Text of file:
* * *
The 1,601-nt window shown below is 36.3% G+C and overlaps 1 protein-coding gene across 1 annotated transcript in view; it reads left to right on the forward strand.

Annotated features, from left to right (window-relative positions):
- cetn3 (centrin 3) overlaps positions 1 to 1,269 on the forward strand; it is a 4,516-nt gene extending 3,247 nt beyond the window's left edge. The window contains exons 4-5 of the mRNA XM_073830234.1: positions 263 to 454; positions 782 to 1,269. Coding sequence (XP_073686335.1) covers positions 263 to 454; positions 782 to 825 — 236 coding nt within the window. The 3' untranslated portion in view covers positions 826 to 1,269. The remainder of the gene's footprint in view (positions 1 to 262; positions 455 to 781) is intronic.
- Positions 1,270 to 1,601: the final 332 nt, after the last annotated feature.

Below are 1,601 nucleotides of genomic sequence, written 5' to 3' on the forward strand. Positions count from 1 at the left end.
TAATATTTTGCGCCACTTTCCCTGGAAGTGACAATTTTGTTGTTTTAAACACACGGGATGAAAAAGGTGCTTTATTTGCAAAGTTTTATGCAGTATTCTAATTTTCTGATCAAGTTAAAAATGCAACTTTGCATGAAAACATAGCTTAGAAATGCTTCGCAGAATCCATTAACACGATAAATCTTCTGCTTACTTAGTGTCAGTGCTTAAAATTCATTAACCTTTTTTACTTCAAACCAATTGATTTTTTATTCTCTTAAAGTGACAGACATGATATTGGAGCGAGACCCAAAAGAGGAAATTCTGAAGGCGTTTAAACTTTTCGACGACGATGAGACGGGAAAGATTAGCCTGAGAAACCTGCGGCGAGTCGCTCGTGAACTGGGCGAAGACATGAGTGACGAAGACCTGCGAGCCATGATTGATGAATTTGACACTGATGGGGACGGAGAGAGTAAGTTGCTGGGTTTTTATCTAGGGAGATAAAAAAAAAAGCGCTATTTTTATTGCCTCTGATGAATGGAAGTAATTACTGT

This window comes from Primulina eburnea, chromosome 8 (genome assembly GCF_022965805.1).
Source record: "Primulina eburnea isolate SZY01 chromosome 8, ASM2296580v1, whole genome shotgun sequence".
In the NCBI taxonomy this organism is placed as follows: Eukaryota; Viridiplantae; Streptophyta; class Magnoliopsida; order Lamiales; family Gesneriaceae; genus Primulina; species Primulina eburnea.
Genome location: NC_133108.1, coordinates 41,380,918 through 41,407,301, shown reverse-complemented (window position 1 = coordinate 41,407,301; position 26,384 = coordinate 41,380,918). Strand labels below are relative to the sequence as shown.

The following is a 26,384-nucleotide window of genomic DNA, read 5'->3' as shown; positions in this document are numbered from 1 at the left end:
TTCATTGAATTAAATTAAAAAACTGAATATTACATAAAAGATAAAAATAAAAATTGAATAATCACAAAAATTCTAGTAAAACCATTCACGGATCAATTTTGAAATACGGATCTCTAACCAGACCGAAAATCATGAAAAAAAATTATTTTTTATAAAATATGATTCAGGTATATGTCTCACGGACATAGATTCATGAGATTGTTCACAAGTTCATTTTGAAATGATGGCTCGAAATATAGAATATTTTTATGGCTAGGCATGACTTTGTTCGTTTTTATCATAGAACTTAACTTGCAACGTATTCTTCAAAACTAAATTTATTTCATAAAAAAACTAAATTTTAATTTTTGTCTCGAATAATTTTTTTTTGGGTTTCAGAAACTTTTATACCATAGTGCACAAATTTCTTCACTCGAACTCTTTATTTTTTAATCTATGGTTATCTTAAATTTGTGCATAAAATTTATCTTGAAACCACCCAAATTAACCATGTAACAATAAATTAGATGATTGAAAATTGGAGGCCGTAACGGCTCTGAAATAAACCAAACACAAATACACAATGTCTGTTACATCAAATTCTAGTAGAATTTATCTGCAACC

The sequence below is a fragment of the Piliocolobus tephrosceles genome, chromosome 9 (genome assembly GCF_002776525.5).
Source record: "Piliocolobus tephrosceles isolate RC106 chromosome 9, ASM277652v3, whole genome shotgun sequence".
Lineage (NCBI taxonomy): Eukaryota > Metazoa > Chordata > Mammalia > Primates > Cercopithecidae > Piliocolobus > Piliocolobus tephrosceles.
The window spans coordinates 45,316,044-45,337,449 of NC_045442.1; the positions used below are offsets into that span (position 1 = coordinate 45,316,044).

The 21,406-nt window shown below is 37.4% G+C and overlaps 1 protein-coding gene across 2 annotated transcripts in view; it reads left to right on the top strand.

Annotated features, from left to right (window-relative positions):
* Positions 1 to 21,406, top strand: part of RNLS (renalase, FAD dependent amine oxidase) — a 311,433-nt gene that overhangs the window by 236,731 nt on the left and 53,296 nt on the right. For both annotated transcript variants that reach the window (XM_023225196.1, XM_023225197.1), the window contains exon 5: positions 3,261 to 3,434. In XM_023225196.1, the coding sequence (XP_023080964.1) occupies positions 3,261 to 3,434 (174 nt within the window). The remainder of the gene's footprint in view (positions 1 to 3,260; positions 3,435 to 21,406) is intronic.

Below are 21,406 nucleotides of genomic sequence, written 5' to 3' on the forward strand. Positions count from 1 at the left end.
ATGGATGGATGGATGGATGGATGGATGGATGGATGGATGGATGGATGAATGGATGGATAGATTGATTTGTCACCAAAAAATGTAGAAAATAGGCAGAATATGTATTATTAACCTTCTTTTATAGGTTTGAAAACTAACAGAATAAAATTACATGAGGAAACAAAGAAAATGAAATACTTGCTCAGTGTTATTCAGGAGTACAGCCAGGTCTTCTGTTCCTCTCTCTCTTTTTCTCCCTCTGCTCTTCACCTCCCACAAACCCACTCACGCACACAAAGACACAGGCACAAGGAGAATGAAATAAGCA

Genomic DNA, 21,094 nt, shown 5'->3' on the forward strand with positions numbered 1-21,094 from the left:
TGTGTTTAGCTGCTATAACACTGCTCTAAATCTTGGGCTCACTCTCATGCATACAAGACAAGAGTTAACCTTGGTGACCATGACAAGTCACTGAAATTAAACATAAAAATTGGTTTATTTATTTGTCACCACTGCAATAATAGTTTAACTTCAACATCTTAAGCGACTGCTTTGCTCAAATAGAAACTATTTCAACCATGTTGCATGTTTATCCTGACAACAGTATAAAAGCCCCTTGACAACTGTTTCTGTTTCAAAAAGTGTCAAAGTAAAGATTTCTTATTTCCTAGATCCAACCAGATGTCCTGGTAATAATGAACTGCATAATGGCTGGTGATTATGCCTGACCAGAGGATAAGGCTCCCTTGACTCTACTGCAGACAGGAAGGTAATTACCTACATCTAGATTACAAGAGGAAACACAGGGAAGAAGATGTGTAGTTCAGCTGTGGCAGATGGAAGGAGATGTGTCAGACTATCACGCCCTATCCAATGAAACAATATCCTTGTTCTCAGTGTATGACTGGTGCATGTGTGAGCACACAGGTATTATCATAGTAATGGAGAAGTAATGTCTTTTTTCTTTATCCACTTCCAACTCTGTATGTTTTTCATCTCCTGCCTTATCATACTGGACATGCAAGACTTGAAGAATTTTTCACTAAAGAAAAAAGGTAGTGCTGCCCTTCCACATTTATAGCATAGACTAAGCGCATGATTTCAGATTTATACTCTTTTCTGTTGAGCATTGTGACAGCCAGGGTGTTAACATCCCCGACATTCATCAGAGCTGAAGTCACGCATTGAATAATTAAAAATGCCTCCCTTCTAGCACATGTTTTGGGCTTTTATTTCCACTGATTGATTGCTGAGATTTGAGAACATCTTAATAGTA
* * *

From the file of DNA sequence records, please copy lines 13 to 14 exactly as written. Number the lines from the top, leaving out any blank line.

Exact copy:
The sequence below is a fragment of the Piliocolobus tephrosceles genome, chromosome 9 (genome assembly GCF_002776525.5).
Source record: "Piliocolobus tephrosceles isolate RC106 chromosome 9, ASM277652v3, whole genome shotgun sequence".